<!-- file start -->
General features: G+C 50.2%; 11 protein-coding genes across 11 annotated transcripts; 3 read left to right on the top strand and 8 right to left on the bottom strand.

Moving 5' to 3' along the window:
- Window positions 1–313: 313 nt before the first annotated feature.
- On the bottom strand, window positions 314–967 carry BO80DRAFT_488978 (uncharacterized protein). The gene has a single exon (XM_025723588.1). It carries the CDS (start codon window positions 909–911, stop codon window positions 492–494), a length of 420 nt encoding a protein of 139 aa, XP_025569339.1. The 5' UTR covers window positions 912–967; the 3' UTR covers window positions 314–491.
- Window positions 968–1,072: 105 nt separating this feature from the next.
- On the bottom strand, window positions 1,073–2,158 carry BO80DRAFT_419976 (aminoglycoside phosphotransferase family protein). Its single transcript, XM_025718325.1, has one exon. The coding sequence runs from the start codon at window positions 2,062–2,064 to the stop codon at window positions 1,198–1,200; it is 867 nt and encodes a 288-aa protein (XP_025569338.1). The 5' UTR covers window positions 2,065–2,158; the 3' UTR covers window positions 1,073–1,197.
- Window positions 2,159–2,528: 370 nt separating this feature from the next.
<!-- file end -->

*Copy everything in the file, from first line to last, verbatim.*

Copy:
General features: G+C 50.2%; 11 protein-coding genes across 11 annotated transcripts; 3 read left to right on the top strand and 8 right to left on the bottom strand.

Moving 5' to 3' along the window:
- Window positions 1–313: 313 nt before the first annotated feature.
- On the bottom strand, window positions 314–967 carry BO80DRAFT_488978 (uncharacterized protein). The gene has a single exon (XM_025723588.1). It carries the CDS (start codon window positions 909–911, stop codon window positions 492–494), a length of 420 nt encoding a protein of 139 aa, XP_025569339.1. The 5' UTR covers window positions 912–967; the 3' UTR covers window positions 314–491.
- Window positions 968–1,072: 105 nt separating this feature from the next.
- On the bottom strand, window positions 1,073–2,158 carry BO80DRAFT_419976 (aminoglycoside phosphotransferase family protein). Its single transcript, XM_025718325.1, has one exon. The coding sequence runs from the start codon at window positions 2,062–2,064 to the stop codon at window positions 1,198–1,200; it is 867 nt and encodes a 288-aa protein (XP_025569338.1). The 5' UTR covers window positions 2,065–2,158; the 3' UTR covers window positions 1,073–1,197.
- Window positions 2,159–2,528: 370 nt separating this feature from the next.